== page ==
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The Ultimate Fighter 17, Episode 11: Bubba bounced

Last week … a couple of quarterfinals, and Ronda Rousey turned up for some grappleflirting. I was out of town, so check with Danny Downes.

This week … Uriah Hall finally fights again? That’s so exciting, I could swear Dana blinked more than usual in the opening credits.

Bubba McDaniel is worn down. Three fights and a lot of training in a short time will do that to you. Clint Hester starts getting his weight down just in case Bubba can’t go.

Also with Team Jones, Josh Samman, is pretty sure Jimmy Quinlan isn’t going to stand with him. “Jimmy’s going to shoot all the way from the other side of the cage.”

His teammates aren’t as confident, in part because Jimmy can hold people down and in part because Josh keeps getting hurt.

It’s a Frank Mir sighting! Anyone catch what he said?

Back to the ailing Bubba. “I don’t want to quit,” Bubba says. Jones says he had been waiting to hear that. “I don’t want to quit,” he says again. OK, good. “I don’t want to quit.” OK, we got it. “I lift things up and put them down.”

(Has anyone seen the techno mix of that ad? It’s not great, but it’s worth a quick peek. Here goes:)

We go to Team Sonnen briefly to hear Mr. Positive Chael tell Jimmy he’s fighting a lot better than he was a few weeks … oh, sorry, we’re back to Bubba. He goes for a blood test.

Fight day, but it’s Samman-Quinlan. So unless they reveal the blood test results between rounds, we’ll put the Bubba saga on hold briefly.

Round 1 — Jimmy does indeed virtually shoot from across the cage. Josh fights him off briefly, but Jimmy gets underneath and picks him for a slam. Josh tilts his weight, though, so Jimmy doesn’t get good control right away. Josh lands a few good elbows from the bottom, and Jimmy drips blood. Then Josh works a submission game from his guard. Then some simultaneous ear punches. It’s rare these days to see the fighter on the bottom dominating the fight, but that’s just what Josh is doing.

I see London, I see France, I see Jimmy Quinlan’s underpants. He should pull up his shorts so that he’ll at least be doing SOMETHING from top control.

Josh finally stands up and lands three big knees to the head. Jimmy crumples and turtles. Josh lands more double ear punches, this time atop Jimmy’s back. Jimmy taps to strikes, which is somewhat unusual unless Steve Mazzagatti is reffing. Which he is.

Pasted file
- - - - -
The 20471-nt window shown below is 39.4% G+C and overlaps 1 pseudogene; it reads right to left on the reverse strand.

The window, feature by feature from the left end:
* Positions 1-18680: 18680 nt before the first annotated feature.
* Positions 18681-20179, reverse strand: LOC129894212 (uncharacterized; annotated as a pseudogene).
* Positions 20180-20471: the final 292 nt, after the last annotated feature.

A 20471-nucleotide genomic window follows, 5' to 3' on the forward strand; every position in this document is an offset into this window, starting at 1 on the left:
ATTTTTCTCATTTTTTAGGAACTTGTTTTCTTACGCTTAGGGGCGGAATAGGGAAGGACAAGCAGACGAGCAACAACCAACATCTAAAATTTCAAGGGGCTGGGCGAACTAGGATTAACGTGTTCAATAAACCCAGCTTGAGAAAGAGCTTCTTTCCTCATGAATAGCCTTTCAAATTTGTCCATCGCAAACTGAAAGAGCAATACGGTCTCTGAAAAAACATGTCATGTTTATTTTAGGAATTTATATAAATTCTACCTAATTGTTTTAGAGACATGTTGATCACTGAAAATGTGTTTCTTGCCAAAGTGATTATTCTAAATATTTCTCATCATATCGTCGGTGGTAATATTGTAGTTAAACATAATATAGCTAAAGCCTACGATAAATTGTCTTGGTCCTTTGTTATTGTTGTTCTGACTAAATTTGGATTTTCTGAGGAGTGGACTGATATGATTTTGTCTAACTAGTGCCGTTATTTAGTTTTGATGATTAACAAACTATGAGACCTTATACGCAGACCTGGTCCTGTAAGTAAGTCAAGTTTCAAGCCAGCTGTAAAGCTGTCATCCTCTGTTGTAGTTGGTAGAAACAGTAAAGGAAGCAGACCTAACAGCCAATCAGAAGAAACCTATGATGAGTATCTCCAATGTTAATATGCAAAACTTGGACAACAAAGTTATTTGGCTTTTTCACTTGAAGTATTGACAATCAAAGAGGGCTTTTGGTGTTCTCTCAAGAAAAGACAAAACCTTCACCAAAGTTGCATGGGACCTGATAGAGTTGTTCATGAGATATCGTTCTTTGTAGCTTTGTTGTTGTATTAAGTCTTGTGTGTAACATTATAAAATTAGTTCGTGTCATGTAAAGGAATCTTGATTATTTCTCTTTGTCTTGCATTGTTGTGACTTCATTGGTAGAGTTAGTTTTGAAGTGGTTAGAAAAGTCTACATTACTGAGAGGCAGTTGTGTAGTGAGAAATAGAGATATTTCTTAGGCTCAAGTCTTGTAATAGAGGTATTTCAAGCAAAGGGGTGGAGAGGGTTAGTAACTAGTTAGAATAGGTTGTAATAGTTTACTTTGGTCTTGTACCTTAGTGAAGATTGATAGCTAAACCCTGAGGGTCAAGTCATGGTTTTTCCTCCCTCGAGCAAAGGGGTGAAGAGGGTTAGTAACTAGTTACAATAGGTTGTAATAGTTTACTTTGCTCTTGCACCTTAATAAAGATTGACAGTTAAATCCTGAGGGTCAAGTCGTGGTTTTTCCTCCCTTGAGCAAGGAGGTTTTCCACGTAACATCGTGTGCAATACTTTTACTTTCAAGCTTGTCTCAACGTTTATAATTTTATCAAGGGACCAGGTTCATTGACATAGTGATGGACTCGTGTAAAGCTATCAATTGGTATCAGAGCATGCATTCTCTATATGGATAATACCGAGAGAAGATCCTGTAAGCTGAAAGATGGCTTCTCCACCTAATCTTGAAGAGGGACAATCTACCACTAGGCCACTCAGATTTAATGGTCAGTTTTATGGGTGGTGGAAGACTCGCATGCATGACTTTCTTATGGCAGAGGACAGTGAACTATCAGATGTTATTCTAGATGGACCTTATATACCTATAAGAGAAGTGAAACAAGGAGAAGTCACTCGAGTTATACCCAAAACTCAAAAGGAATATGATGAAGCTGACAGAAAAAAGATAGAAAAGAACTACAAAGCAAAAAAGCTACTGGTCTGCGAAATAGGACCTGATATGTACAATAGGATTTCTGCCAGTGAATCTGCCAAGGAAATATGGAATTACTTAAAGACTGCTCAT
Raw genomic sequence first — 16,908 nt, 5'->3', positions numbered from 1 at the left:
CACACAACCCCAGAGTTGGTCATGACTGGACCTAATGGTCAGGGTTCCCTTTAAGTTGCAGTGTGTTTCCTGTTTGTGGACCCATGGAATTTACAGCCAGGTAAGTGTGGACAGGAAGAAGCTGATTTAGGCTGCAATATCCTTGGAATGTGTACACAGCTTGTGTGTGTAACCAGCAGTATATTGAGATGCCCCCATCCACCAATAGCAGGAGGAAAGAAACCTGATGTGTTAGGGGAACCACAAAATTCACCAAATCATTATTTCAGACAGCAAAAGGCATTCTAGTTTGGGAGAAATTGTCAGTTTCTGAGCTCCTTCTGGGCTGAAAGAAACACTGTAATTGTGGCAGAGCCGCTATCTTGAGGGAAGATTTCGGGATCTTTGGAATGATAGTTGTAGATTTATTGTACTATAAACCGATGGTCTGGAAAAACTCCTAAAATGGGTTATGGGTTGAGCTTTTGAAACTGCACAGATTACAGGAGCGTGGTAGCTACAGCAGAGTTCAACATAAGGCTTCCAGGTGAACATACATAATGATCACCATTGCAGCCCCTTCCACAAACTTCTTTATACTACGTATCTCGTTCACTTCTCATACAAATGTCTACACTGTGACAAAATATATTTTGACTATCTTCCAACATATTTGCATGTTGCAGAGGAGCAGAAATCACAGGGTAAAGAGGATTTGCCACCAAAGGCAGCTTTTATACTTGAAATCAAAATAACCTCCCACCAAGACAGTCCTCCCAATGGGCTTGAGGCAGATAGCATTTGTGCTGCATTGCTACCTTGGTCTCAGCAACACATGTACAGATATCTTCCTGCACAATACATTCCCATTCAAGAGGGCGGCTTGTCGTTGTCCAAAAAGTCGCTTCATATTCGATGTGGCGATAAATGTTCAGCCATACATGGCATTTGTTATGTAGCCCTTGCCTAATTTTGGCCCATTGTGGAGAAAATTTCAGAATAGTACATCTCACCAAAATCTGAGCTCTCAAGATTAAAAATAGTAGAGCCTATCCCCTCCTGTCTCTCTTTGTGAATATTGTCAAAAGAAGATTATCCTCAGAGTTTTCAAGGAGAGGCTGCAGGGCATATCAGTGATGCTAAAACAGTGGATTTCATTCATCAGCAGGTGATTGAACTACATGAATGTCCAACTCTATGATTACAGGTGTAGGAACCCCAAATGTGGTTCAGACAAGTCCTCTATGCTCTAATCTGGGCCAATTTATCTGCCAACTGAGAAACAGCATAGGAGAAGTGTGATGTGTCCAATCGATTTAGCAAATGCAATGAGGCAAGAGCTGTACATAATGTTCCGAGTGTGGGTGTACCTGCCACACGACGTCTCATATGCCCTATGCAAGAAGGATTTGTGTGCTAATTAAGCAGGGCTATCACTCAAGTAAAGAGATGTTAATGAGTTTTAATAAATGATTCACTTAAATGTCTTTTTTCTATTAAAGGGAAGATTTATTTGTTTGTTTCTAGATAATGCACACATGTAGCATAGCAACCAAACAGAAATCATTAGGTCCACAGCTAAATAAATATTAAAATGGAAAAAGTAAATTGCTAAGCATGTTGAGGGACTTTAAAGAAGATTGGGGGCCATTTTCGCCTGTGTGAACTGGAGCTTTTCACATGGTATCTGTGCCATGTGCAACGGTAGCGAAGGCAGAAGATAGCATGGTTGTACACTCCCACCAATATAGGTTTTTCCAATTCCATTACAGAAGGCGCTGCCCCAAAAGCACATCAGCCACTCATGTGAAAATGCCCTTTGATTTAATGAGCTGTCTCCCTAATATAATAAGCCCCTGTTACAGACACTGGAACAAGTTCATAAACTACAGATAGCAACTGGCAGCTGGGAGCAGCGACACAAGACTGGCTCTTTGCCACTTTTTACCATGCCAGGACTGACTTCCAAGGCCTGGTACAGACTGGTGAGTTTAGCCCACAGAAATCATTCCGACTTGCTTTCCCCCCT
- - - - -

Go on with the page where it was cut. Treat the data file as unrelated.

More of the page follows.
So now we’re back to Team Jones and Bubba. The blood tests are fine. Bubba may have a pulled muscle, but he’s got some adrenaline now that he knows he’s not having kidney failure or something.

Over to Team Sonnen, Chael thinks Uriah Hall is the greatest talent in the history of talent in any sport on any planet in any universe. But he sometimes lacks confidence. Chael takes Hall aside to do a Sonnen Mind Meld.

Summing up the next segment: They make weight. Uriah’s confident. Bubba isn’t. It’s about the closest you’ll ever come to seeing a guy say “I have no chance” in pre-fight hype.

Fight starts, Herb Dean is the … it’s over. Bubba’s on the mat, asking why his eye is messed up. Sonnen tells Hall he’s a contender. Replay shows a knee to the body, a straight right to Bubba’s eye, then a couple of punches on the ground before Herb Dean wisely stepped in.

Dana White on Hall’s KOs: “You don’t even wanna clap. You feel bad clapping. … This guy is the nastiest guy in Ultimate Fighter history.”

The remaining fighters: Each team’s No. 2 pick (Samman, Hall) and … each team’s last pick (Dylan Andrews, Kelvin Gastelum). So the fairest thing would be Samman-Gastelum and Hall-Andrews. Right?

The guys come in. Samman says everyone knows the final is made for him and Hall. He wants to beat Gastelum and set up the “biggest finale in TUF history.” Andrews says nothing. Hall can’t stand Josh and wants to fight him, but he knows that’s just an emotional thing. Gastelum wants Andrews because he thinks he can beat him. When the other options are Samman and Hall, that makes sense.

But the coaches want to see their top guys fight right away. Will Dana go with his coaches or his promotional instincts telling him a Samman-Hall finale could be huge?

The answer is … promotional instincts. It’s Josh vs. Kelvin. Then Uriah vs. Dylan. That’s why Dana makes the big bucks.

He explains: “My educated guess – Josh and Uriah are probably the best. Now we’re going to find out if I’m right or I’m wrong.”

Scenes from the next episode: Only four battle-tested competitors … does anything happen in the house in the last couple of weeks?

The Ultimate Fighter 17, Episode 6: Oh, you mean this is EDITED?!

Before we begin, we’re reminded of a couple of minor issues from the season so far:

1. Josh might be speaking up a bit too much within Team Jones.

2. Uriah Hall was upset that someone corrected his word choice — cooker? Chef?

3. Dana White is blinking a lot in his closeup.

Chael Sonnen stops by to reassure Bubba McDaniel. Again, when did Sonnen become such a nice guy?

Moving ahead to the next fight, Sonnen is once again building up the other guy. He would’ve loved to have Josh on his team, but Tor Troeng is a sleeper.

No one seems to know anything about him other than he’s from Sweden and his teammates are making him a hammer. Because he’s “Thor,” right? Several roles of tape later, the hammer starts to look pretty good.